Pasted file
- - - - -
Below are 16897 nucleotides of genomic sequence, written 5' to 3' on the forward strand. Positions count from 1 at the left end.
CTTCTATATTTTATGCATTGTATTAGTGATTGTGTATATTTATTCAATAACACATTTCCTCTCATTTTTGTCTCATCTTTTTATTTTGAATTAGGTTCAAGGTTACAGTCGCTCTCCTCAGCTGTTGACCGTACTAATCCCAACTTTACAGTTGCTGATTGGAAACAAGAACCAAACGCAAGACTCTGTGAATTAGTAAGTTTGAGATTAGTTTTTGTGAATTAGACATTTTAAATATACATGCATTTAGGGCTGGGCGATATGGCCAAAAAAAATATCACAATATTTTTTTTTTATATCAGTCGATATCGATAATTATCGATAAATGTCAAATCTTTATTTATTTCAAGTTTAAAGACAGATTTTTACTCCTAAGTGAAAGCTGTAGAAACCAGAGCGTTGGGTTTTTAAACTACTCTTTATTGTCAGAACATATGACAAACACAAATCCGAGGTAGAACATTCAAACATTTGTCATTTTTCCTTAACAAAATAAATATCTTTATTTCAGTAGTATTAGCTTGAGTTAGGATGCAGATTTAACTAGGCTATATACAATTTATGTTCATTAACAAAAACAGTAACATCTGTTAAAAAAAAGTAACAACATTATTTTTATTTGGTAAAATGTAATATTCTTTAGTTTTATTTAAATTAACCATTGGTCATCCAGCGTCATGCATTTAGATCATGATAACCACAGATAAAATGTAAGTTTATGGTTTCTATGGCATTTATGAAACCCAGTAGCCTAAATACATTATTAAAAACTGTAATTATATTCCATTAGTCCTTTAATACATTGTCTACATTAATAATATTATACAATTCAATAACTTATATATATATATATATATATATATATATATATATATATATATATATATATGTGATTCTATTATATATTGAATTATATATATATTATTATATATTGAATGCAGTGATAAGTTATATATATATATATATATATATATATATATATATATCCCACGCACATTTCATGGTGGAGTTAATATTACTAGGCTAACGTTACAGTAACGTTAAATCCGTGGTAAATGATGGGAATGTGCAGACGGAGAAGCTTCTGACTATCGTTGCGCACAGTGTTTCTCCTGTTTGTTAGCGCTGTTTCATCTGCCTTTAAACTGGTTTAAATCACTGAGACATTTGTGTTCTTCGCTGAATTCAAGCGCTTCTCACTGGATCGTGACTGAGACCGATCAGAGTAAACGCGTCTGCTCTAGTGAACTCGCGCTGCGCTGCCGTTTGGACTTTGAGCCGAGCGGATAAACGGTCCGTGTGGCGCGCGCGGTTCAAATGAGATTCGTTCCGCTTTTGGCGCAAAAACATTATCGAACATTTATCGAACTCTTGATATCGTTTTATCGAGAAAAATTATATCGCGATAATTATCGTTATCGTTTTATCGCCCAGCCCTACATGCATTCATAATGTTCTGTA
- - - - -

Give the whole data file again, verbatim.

Below are 16897 nucleotides of genomic sequence, written 5' to 3' on the forward strand. Positions count from 1 at the left end.
CTTCTATATTTTATGCATTGTATTAGTGATTGTGTATATTTATTCAATAACACATTTCCTCTCATTTTTGTCTCATCTTTTTATTTTGAATTAGGTTCAAGGTTACAGTCGCTCTCCTCAGCTGTTGACCGTACTAATCCCAACTTTACAGTTGCTGATTGGAAACAAGAACCAAACGCAAGACTCTGTGAATTAGTAAGTTTGAGATTAGTTTTTGTGAATTAGACATTTTAAATATACATGCATTTAGGGCTGGGCGATATGGCCAAAAAAAATATCACAATATTTTTTTTTTATATCAGTCGATATCGATAATTATCGATAAATGTCAAATCTTTATTTATTTCAAGTTTAAAGACAGATTTTTACTCCTAAGTGAAAGCTGTAGAAACCAGAGCGTTGGGTTTTTAAACTACTCTTTATTGTCAGAACATATGACAAACACAAATCCGAGGTAGAACATTCAAACATTTGTCATTTTTCCTTAACAAAATAAATATCTTTATTTCAGTAGTATTAGCTTGAGTTAGGATGCAGATTTAACTAGGCTATATACAATTTATGTTCATTAACAAAAACAGTAACATCTGTTAAAAAAAAGTAACAACATTATTTTTATTTGGTAAAATGTAATATTCTTTAGTTTTATTTAAATTAACCATTGGTCATCCAGCGTCATGCATTTAGATCATGATAACCACAGATAAAATGTAAGTTTATGGTTTCTATGGCATTTATGAAACCCAGTAGCCTAAATACATTATTAAAAACTGTAATTATATTCCATTAGTCCTTTAATACATTGTCTACATTAATAATATTATACAATTCAATAACTTATATATATATATATATATATATATATATATATATATATATATATATATATGTGATTCTATTATATATTGAATTATATATATATTATTATATATTGAATGCAGTGATAAGTTATATATATATATATATATATATATATATATATATATCCCACGCACATTTCATGGTGGAGTTAATATTACTAGGCTAACGTTACAGTAACGTTAAATCCGTGGTAAATGATGGGAATGTGCAGACGGAGAAGCTTCTGACTATCGTTGCGCACAGTGTTTCTCCTGTTTGTTAGCGCTGTTTCATCTGCCTTTAAACTGGTTTAAATCACTGAGACATTTGTGTTCTTCGCTGAATTCAAGCGCTTCTCACTGGATCGTGACTGAGACCGATCAGAGTAAACGCGTCTGCTCTAGTGAACTCGCGCTGCGCTGCCGTTTGGACTTTGAGCCGAGCGGATAAACGGTCCGTGTGGCGCGCGCGGTTCAAATGAGATTCGTTCCGCTTTTGGCGCAAAAACATTATCGAACATTTATCGAACTCTTGATATCGTTTTATCGAGAAAAATTATATCGCGATAATTATCGTTATCGTTTTATCGCCCAGCCCTACATGCATTCATAATGTTCTGTA